Helene Fuld Grant accelerates student's nursing careers
By Lois Furry
As part of an ongoing effort to grow the state’s nursing industry and provide the next generation of health care workers, Michigan State University has been awarded $600,000 to provide financial aid to students in the College of Nursing’s accelerated second-degree bachelor’s program. The grant from the Helene Fuld Health Trust, HSBC Bank USA, N.A, Trustee, will provide $300,000 in scholarships directly to students in the next three years, while the remainder will create a permanent endowed scholarship fund for students in the program.
“We are honored to be recognized by the Helene Fuld Health Trust,” Dean Mary Mundt said. “Not only is this award a sign of the excellent nursing program at MSU, it is a way for the college to respond to the needs of the nursing work force and prepare the next generation of nursing leaders.” The accelerated program was created in 2005 for students who already have a bachelor’s degree in another field. It was designed to add new, qualified nurses into the work force quickly. Full-time students can complete the program in 14 months. “The fast-track program is another example of the flexibility of the college in responding to the growing needs of an aging population and the national need for increased access to health care,” Mundt said.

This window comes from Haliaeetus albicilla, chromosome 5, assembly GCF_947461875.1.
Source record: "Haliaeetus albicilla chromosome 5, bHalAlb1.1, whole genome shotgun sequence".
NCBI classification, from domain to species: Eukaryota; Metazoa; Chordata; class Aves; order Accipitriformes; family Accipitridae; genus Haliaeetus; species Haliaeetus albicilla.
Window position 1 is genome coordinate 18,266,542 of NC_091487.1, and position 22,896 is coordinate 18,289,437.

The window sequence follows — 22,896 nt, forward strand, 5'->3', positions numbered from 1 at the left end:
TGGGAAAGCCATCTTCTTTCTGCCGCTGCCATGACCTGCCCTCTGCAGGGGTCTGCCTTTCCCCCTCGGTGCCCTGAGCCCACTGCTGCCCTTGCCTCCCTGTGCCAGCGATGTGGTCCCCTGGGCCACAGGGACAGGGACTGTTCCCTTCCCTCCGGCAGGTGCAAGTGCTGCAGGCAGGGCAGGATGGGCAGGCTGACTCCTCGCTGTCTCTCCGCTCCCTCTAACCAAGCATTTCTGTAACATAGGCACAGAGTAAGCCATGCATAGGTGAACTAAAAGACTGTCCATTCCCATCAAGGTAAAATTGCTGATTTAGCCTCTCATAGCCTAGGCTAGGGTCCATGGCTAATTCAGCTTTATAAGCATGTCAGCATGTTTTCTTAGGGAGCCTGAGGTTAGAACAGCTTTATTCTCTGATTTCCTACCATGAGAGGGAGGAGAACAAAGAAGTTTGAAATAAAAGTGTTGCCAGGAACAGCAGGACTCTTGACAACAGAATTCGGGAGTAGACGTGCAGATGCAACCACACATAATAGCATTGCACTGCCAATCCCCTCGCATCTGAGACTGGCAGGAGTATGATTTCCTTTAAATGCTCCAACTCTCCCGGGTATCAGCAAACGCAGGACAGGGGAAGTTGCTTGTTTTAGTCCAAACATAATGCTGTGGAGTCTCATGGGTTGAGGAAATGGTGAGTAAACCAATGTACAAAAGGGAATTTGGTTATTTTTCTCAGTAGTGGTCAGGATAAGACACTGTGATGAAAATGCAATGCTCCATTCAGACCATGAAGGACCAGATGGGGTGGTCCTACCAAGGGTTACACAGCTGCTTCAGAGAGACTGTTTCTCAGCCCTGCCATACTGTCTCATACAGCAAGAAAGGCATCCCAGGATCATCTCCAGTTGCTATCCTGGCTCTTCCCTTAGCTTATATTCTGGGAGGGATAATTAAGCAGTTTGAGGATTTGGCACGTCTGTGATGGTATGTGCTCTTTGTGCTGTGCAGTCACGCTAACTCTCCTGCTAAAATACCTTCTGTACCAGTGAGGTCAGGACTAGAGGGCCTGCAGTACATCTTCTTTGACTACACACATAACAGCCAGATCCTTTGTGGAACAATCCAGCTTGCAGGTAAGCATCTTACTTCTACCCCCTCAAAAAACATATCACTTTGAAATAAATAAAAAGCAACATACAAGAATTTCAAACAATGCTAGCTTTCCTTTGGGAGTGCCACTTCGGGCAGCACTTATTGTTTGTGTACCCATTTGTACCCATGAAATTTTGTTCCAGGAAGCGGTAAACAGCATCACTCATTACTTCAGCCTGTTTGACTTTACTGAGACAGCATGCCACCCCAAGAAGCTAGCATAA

The Helene Fuld Health Trust, the nation’s largest private funder devoted to nursing education, was created in 1935 by Leonhard Felix Fuld and his sister, Florentine, in honor of their mother, Helene.
The grant announcement comes amid several ongoing College of Nursing initiatives to address a potential nursing shortage and expand the industry:
- The college recently received a $1.42 million grant from the Department of Health and Human Services Health Resources and Services Administration to expand its primary care nurse practitioner program.
- A $933,420 federal grant is allowing the college to help students from disadvantaged backgrounds – including underrepresented minority students – gain acceptance to the college, graduate with a bachelor’s degree and become licensed nurses.
- In September, the college broke ground on the Bott Building for Nursing Education and Research, an expansion that will provide expanded, high-quality space for existing and future faculty research programs. The outcomes of their nursing and health related research will then be translated to care for patients and families to improve their health status and quality of life.
For more information on making a gift to the College of Nursing, contact Director of Develpment Kathy Lievense at (517) 432-5033.